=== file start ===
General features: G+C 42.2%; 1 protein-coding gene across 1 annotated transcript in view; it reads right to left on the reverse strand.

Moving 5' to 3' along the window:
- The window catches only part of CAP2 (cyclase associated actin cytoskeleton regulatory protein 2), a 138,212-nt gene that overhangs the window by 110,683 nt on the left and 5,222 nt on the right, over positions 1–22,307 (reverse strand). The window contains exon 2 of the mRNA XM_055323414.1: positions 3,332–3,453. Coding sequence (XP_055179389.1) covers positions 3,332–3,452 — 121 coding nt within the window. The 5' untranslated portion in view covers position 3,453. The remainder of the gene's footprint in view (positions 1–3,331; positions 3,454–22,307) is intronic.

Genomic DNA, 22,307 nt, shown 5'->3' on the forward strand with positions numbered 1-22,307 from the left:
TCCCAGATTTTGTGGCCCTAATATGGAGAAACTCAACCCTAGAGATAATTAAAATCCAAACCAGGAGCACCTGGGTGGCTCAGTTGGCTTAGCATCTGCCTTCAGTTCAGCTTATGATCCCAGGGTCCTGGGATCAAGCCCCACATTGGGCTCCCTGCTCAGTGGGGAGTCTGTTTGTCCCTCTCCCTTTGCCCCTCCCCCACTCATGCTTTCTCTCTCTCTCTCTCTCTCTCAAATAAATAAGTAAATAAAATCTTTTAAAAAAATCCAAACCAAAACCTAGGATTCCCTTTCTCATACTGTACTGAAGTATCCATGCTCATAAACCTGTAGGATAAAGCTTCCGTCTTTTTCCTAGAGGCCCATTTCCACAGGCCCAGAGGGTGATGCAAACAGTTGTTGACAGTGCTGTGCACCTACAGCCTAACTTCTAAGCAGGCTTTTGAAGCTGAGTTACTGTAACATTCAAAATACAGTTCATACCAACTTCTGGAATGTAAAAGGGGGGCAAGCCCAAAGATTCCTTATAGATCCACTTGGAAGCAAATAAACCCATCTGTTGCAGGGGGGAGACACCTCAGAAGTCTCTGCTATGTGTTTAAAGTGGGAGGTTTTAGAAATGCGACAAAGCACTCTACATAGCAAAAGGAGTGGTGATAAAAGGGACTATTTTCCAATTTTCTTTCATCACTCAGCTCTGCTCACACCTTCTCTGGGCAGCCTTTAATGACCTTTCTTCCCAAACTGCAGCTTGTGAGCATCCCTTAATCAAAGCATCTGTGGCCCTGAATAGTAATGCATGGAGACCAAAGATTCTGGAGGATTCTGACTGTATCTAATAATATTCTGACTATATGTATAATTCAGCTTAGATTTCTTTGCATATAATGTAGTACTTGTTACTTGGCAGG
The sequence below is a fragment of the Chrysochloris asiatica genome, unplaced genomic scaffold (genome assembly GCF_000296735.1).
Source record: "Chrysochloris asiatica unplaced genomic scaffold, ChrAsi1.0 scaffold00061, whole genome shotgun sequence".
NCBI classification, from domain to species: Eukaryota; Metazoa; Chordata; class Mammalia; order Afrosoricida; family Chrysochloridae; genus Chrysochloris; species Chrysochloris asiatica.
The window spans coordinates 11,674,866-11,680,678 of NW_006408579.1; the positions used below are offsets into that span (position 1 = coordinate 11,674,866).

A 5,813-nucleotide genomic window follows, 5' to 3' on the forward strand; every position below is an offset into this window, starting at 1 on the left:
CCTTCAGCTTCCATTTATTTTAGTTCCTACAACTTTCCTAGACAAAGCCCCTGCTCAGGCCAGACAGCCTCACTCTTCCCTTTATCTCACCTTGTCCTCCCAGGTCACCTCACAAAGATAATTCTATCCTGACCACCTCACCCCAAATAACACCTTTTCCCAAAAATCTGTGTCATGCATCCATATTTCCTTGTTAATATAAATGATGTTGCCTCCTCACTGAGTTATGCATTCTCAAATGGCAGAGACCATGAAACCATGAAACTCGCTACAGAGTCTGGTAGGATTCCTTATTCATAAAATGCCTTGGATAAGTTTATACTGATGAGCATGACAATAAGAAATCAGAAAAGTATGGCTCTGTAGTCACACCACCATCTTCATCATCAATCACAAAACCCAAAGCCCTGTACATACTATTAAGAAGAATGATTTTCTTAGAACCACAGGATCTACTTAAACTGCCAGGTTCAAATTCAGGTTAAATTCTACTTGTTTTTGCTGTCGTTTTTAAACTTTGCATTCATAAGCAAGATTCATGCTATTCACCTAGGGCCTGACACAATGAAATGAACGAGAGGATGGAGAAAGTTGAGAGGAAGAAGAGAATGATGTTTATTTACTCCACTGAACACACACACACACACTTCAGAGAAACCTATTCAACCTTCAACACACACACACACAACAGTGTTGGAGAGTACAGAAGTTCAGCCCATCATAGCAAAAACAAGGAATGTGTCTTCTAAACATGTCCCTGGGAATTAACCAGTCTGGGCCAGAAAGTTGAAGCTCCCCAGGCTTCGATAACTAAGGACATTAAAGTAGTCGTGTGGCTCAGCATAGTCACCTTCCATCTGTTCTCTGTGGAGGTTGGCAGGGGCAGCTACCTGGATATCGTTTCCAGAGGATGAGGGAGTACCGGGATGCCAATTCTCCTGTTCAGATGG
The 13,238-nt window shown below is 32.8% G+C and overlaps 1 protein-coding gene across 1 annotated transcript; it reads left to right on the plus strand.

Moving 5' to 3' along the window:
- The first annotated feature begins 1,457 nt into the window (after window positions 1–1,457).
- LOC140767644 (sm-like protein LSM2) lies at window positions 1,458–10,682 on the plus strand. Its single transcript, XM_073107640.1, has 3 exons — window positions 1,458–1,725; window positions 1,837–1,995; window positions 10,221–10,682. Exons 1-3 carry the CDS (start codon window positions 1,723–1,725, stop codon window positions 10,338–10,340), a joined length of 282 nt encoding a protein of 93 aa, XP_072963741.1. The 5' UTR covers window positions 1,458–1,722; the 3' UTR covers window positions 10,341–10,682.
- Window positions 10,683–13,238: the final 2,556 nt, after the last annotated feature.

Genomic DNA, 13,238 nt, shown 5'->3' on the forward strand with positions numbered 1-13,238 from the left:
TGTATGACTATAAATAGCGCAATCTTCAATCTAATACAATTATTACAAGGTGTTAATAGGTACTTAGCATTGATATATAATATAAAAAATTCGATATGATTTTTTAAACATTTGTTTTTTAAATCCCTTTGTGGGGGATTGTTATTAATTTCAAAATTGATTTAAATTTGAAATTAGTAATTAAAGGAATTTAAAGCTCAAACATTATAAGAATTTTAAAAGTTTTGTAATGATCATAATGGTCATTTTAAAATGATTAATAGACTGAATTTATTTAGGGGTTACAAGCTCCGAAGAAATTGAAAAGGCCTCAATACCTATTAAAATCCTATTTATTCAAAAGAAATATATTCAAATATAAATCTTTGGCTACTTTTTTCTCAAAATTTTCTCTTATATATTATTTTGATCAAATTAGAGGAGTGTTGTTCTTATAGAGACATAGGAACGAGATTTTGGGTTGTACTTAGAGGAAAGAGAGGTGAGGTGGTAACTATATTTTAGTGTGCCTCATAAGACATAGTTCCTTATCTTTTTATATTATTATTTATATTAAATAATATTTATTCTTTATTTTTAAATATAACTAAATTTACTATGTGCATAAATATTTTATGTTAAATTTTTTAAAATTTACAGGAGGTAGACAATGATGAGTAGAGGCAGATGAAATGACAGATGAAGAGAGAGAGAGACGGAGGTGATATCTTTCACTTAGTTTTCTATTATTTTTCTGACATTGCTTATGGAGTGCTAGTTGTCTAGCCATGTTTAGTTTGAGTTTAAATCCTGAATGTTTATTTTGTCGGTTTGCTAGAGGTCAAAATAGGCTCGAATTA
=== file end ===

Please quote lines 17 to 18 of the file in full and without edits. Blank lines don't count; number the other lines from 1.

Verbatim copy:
Genomic DNA, 13,238 nt, shown 5'->3' on the forward strand with positions numbered 1-13,238 from the left:
TGTATGACTATAAATAGCGCAATCTTCAATCTAATACAATTATTACAAGGTGTTAATAGGTACTTAGCATTGATATATAATATAAAAAATTCGATATGATTTTTTAAACATTTGTTTTTTAAATCCCTTTGTGGGGGATTGTTATTAATTTCAAAATTGATTTAAATTTGAAATTAGTAATTAAAGGAATTTAAAGCTCAAACATTATAAGAATTTTAAAAGTTTTGTAATGATCATAATGGTCATTTTAAAATGATTAATAGACTGAATTTATTTAGGGGTTACAAGCTCCGAAGAAATTGAAAAGGCCTCAATACCTATTAAAATCCTATTTATTCAAAAGAAATATATTCAAATATAAATCTTTGGCTACTTTTTTCTCAAAATTTTCTCTTATATATTATTTTGATCAAATTAGAGGAGTGTTGTTCTTATAGAGACATAGGAACGAGATTTTGGGTTGTACTTAGAGGAAAGAGAGGTGAGGTGGTAACTATATTTTAGTGTGCCTCATAAGACATAGTTCCTTATCTTTTTATATTATTATTTATATTAAATAATATTTATTCTTTATTTTTAAATATAACTAAATTTACTATGTGCATAAATATTTTATGTTAAATTTTTTAAAATTTACAGGAGGTAGACAATGATGAGTAGAGGCAGATGAAATGACAGATGAAGAGAGAGAGAGACGGAGGTGATATCTTTCACTTAGTTTTCTATTATTTTTCTGACATTGCTTATGGAGTGCTAGTTGTCTAGCCATGTTTAGTTTGAGTTTAAATCCTGAATGTTTATTTTGTCGGTTTGCTAGAGGTCAAAATAGGCTCGAATTA